You Don’t Use Planned Deload Weeks
One thing that I have figured out through trial and error is that deload weeks are crucial for staying healthy in the weight room. I have also found that when I take deload weeks on a regular basis I enjoy training a little more. To be simplistic, as much fun as it is to hammer away day after day, week after week, month after month, your body needs a break every once in a while. Be smart and take a week to pull things back a bit.
As far as how often you should take a deload week is hard. I find taking a week every 6-8 weeks works best for me. Maybe every 12 weeks works for you or maybe every 4 weeks would work best. I would, however, not recommend taking a week and doing nothing at all. I have found that still going to the gym and performing the same type workout with much lighter weights works best. If you typically bench 225 for 3 sets of 5, drop the weight to 150-175 for 3 sets of 5 reps and move on.
Bilateral and Unilateral Lifting Patterns
This is something that I have been playing around with for the last year or so. Before the last year I would train bilaterally almost 100% of the time, especially when it comes to lower body. Since then I have messed around with making sure that I train movement patterns both bilaterally and unilaterally.
For example, I currently train lower body twice a week. On day one I may squat, RDL, front split squat, and swiss ball leg curl. On day two I may goblet squat, rear foot elevated split squat, glut-ham raise, and single leg RDL. Two knee dominant movements a session and two hip hinges a session. One bilateral movement and one unilateral movement in each one of those sessions – simply but it seems to be effective.
You Don’t Change Rest Periods
Everyone talks about changing the volume and intensity of exercise to ‘keep the body guessing’. As much as I think the thought of ‘keeping the body guessing’ is a load of crap and training hard and heavy with the proven movements will lead to long-term growth and development, I do feel changing up rest periods is useful.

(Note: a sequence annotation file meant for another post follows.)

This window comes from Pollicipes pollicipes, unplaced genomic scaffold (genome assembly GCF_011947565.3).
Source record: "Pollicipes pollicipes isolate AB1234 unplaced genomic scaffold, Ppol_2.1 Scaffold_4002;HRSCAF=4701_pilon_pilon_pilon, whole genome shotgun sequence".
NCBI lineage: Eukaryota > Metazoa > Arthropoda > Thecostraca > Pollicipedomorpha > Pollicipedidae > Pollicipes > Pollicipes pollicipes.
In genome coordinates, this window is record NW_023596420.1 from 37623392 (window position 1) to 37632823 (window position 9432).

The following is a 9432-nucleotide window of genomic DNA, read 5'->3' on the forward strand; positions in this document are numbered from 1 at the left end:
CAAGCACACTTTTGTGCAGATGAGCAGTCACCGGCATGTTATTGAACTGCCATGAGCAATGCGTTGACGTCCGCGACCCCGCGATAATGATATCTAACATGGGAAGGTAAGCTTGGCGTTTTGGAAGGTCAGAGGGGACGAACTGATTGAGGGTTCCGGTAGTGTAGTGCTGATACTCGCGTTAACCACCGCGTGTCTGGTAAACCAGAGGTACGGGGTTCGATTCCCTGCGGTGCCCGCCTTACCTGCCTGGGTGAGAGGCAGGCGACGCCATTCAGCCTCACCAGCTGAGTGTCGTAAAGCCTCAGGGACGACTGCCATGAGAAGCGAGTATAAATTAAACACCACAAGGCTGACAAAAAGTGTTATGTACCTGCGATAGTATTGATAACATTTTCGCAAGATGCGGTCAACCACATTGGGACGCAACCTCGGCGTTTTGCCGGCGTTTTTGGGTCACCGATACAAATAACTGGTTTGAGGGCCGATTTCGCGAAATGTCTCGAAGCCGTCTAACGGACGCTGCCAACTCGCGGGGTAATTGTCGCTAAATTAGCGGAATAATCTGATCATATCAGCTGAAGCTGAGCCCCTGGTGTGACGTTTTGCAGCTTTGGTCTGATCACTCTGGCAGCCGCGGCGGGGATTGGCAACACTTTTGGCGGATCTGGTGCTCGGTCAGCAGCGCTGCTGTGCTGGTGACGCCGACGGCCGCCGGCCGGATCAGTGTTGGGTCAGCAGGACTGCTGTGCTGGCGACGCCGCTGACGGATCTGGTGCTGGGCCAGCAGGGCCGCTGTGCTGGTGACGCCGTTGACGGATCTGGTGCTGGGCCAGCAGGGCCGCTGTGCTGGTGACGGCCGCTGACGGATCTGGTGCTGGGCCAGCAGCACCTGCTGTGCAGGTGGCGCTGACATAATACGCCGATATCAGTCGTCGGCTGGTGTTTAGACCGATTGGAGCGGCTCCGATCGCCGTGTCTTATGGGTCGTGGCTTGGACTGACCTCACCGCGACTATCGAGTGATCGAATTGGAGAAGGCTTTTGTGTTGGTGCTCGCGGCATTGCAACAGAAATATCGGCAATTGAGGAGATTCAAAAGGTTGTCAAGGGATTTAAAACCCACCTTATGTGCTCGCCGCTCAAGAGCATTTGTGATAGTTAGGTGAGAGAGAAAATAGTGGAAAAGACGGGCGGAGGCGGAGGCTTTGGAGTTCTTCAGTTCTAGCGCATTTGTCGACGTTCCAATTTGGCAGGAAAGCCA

Far too often I see people who have no idea how long they rest between sets and exercises. Time yourself, I bet it is a LOT longer than you may think. Start timing yourself. Go with one minute rest periods for a couple of weeks, then go to two-minute rest periods. Keep changing things up and force your energy systems to adapt.
You Overlook Mobility and Stability Work
As boring as it is, and trust me I find it as boring as you do, performing both mobility and stability work is crucial to staying healthy in the long run.
A few weeks back I had the chance to listen to University of Wisconsin Strength & Conditioning Coach Jim Snider speak at MBSC and thought his take on mobility and stability was simply yet smart – start your ankles and work your way up the body doing mobility work – once you reach the top, come back down the body doing stability and activation work. It’s simply, but a smart way to approach mobility and stability.
You Don’t Address Weaknesses
You need to create balance across your body or you are going to find yourself becoming more and more prone to injuries. The days of benching Monday, Wednesday and Friday and never even thinking about your posterior chain is over. The days of only using the squat rack for curls are over. You need to address your weaknesses and create structural balance across your entire body. Come 20-25 years from now your body will be happy you have created balance.
Training Isn’t Enjoyable
Unless you are an athlete or you compete in some type of competition (powerlifting, marathons, cycling, ect.) you should make your training fun and enjoyable. For example, if you are the type of person that hates benching, then don’t bench. There are other ways to train the bench movement pattern – adjust accordingly. At the end of the day there are more than one way to skin a cat – find what you like best and throw away the things that you don’t like – just make sure you are still creating a balanced training program!